The fundamental problem revealed is how much modern human cultures privilege the ideal over the given. They encourage their constituencies, not to look at the world and to encounter her living diverse modes as they actually present themselves, but to imagine, and then to try to actualise, alternative realities. To remain with pears for a moment, modern cultures have become interested, not in harvesting them as they flourish naturally (with all their delightful varietal idiosyncrasies - including their seasonal nature) but with the creation and distribution of ideal pears; pears available all the year round which have been aggressively and industrially modified for properties such as cold resistance, ripening time, skin colouration, and grafting compatibility. To achieve this end the earth is regularly poisoned with chemicals designed to kill all varieties of insects and fungi that cause pears to be less than ideal, invasive genetic modification is carried out and then millions of gallons of fossil fuel are expended in refrigerating and distributing them around the world with all the carbon emissions that follow from such an endeavour.

This obsession with the ideal over the given - of seeing the pear as the observer wills - is precisely what has led to the current ecological, economic, political and religious crises we are currently facing. It is a view of the world that must, therefore, be challenged.

However, anyone wishing effectively to challenge this view needs to adopt an unusual approach - an approach offered up in part by Wittgenstein and Stevens. For the current modern human view of Nature can only truly be challenged by the first place by accepting that it, too, is a given. To seek, in one grand revolutionary gesture, to replace wholesale the old world-view with a new would simply perpetuate the already deeply problematic human tendency to privilege the ideal over the given. Instead, what is required is to find an effective way of always working collaboratively with what is actually in front of us. Of working with pears and human-beings as we actually encounter them in the world.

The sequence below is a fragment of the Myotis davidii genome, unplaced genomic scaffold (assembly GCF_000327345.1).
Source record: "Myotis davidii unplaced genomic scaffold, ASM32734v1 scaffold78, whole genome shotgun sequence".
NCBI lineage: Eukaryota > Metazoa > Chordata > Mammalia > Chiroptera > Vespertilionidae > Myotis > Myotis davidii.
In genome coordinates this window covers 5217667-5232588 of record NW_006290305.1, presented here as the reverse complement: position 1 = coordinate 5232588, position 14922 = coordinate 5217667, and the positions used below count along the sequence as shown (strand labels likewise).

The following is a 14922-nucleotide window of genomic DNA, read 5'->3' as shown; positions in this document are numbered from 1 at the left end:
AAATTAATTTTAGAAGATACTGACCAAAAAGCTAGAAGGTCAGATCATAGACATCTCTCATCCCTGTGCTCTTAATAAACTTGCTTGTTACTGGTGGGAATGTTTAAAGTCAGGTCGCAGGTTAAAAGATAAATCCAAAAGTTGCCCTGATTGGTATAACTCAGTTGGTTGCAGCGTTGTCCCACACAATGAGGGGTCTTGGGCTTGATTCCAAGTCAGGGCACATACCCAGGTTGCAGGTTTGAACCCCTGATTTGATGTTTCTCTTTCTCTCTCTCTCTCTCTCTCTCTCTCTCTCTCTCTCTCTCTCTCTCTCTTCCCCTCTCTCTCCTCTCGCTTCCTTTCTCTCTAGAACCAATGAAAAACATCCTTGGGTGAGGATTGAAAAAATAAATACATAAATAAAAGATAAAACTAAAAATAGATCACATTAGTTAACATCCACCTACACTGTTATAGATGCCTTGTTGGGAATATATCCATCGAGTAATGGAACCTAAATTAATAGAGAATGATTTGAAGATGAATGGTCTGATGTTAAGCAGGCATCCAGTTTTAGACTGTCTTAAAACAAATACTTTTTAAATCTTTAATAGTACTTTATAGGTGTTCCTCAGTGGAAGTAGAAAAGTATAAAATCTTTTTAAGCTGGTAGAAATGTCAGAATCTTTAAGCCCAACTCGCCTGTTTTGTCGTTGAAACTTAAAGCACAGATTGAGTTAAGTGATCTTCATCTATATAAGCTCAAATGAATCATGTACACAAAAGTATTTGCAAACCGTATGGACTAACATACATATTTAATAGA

The only place to begin is by consciously and unsentimentaly assembling reminders of the world as she is. Although this list will include many things that bring us great pleasure such as good and kind people, pears, apples, lilies of the field, birds of the air, fine wine and excellent bitters it must also include all that we might in an ideal world wish to see excluded such as death, famine, drought, flooding, earthquakes, hurricanes, bugs and viruses that cause illness and sometimes death and also the fact that humanity remains capable of almost unimaginable violence and brutality. Humanity's sentimental and ultimately destructive desire for the ideal needs gently to be replace with a deep, passionate, erotic desire for the world as she is with both her light and dark sides. So ideas of God, heaven, perfect religions, philosophies and societies of any stripe have to be let go in favour of the world that is in front of us here and now. This is what poetry like Stevens' can help humanity achieve.

But accepting the world as she is is not where it stops - it is but a first difficult step along the way. For once we have begun to give up the dangerous obsession with abstract ideals it becomes possible to engage in real dialogue with the world. We begin to converse with it, work with its inner rhythms and limitations in our own local environments. So this is not a version of quietism but a subtly different way of being proactive.